5 Things to Consider When Renovating or Designing a Kid-Friendly New Home
Designing or renovating a home is a huge and often stressful undertaking. You have to think about size, functionality, location, colors, furniture, appliances, outdoor space and more. When you’re trying to plan family space with your kids’ interests in mind, the decisions can be even more daunting.
Here are five things to consider when creating a home that is kid friendly.
1. Kids’ input in decision-making
Most people plan to spend at least a few years in their home. Unless your kids are very young, it’s a good idea to let them participate in a limited, but fun, way during the planning process. Paint color and accessories are easily changeable, and they’re things children can help with. If your child likes the idea of an airplane loft bed, for example, go for the loft and paint the walls around it like the sky. Add airplane-themed pillows and comforters to enjoy now. When he’s older, change the color and accessories, and it just becomes a cool place to hang out. The same is true of storage space — as long as it isn’t age specific. An assortment of cubes can corral wild stuffed animals now or house books and electronics later. You can let your kids personalize their space without completely taking over your design plan.
2. Room location and privacy issues
Your children’s ages might help you decide where to locate their rooms. If you’re building your house and have several children, consider a kids’ wing with at least one bathroom that they can share. A dedicated playroom or shared homework area could be nearby. If you’re renovating attic space, build a study area under the dormer and make a combination sleep/play room. For younger children, you may want to locate their rooms nearer to the master suite. Teenagers’ rooms may be better placed farther away to give them — and you — more privacy.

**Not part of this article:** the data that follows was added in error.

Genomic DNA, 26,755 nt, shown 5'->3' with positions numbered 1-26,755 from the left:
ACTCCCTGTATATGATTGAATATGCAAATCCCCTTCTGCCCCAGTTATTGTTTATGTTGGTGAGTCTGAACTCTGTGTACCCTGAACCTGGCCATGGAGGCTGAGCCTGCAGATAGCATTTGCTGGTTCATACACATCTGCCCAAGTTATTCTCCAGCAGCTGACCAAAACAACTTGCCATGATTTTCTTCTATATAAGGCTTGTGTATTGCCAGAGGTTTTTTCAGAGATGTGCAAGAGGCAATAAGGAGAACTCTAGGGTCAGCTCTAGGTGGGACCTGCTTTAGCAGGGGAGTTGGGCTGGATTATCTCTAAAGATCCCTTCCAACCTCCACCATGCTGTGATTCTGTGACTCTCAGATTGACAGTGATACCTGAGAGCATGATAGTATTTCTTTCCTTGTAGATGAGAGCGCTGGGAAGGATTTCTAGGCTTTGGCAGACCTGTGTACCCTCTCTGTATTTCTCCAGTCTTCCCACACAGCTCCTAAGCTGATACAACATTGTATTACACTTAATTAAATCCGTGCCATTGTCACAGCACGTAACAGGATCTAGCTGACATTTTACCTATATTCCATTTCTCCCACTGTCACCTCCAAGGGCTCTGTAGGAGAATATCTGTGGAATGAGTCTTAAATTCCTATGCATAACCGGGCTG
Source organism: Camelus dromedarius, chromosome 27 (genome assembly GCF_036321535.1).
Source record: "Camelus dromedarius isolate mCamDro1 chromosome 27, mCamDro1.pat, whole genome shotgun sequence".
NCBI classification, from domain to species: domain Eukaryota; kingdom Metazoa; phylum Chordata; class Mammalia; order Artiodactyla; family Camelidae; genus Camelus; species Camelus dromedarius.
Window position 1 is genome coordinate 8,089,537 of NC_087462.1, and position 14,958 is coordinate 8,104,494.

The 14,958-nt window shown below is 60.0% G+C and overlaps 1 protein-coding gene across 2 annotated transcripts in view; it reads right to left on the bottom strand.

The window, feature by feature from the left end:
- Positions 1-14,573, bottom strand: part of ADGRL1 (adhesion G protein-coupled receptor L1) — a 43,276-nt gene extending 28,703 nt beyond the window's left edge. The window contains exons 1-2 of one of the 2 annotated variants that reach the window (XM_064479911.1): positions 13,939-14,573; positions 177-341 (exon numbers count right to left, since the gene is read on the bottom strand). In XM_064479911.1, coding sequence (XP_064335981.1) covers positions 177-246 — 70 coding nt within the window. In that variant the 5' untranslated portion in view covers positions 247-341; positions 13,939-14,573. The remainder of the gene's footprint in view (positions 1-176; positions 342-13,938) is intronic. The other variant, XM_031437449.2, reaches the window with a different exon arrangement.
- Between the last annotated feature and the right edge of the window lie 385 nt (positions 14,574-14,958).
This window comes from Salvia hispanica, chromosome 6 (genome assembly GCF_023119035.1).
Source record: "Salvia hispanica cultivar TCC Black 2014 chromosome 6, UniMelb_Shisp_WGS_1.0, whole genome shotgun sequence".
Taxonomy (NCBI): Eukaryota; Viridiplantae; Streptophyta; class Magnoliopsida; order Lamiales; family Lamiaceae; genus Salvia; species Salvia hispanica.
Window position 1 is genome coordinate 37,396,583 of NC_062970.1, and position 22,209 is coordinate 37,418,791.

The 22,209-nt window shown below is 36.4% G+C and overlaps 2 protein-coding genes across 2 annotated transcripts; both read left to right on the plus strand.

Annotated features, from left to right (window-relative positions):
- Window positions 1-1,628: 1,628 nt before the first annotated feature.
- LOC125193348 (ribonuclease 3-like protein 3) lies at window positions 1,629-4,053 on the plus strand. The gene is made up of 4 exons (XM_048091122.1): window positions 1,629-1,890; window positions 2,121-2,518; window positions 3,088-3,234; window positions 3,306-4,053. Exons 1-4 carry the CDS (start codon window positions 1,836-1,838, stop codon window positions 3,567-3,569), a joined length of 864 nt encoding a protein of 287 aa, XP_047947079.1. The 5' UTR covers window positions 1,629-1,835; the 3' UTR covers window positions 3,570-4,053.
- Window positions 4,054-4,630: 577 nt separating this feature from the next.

3. Pros and cons of built-in pieces
Built-ins can be space savers, but they’re also more permanent. If you make them simple enough, they can evolve alongside your kids. What is a drop-down surface for coloring or building Legos now, can be a desk for homework later. Built-in bookshelves and cabinets can serve kids of all ages. Changing the paint color and hardware ease the transition from toddler to teenager. Similarly, built- in captain-style beds give you the option of using the bottom drawer for storage today or to house a mattress for sleepovers down the road.
4. Giving it personality
This is where you can indulge your inner Peter Pan and create a fun, unique space. What about an indoor suspended hammock? A galaxy of swirling star lights on the ceiling? Kids love secret areas and private spaces. With large space (perhaps in an attic or basement), section it off with a bookcase wall. Pull out a special “book” to reveal a hidden room behind. An unused dormer in a child’s room or attic can become a comfortable reading nook. When children have adjoining rooms, consider a shared walk-in closet — ideal for a game of hide and seek or a chalkboard wall to draw on. If you put in a loft bed, enclose the bottom with a curtain — or two tied-back curtains to make an impromptu stage. A budding Picasso can use the underneath space as an art studio. Add some laminate flooring and a barre, and your little ballerina has a place to practice. If you have cathedral ceilings and active children, install a climbing wall (with cushions below, of course, that can double as a spot for a nap or story time).
5. Shared family spaces
If you’re finishing a full basement or attic, you can dedicate certain areas for kids and for adults. Stay away from purely kids’ décor to make the space more adaptable as your children. You can also consider dividing the space to an office for you and a play area for them. A shared central space may include a sectional sofa with a large-screen TV for family movie nights. Make use of what you thought was unusable — the area underneath a staircase or under an attic’s sloped roof. Both offer unique storage possibilities, as well as a homework nook or crafting space. If you have teenagers, make a hangout room where they can gather with friends. Depending on the amount of space you have, the possibilities are endless.
Ask your kids what would make them happy. It doesn’t have to be cost prohibitive. All you need is to plan carefully and get your creative juices flowing.
To learn more about LDa Architects Architecture & Interiors, please visit www.lda-architects.com.This is a paid partnership between LDa Architecture and Interiors and Boston Magazine's City/Studio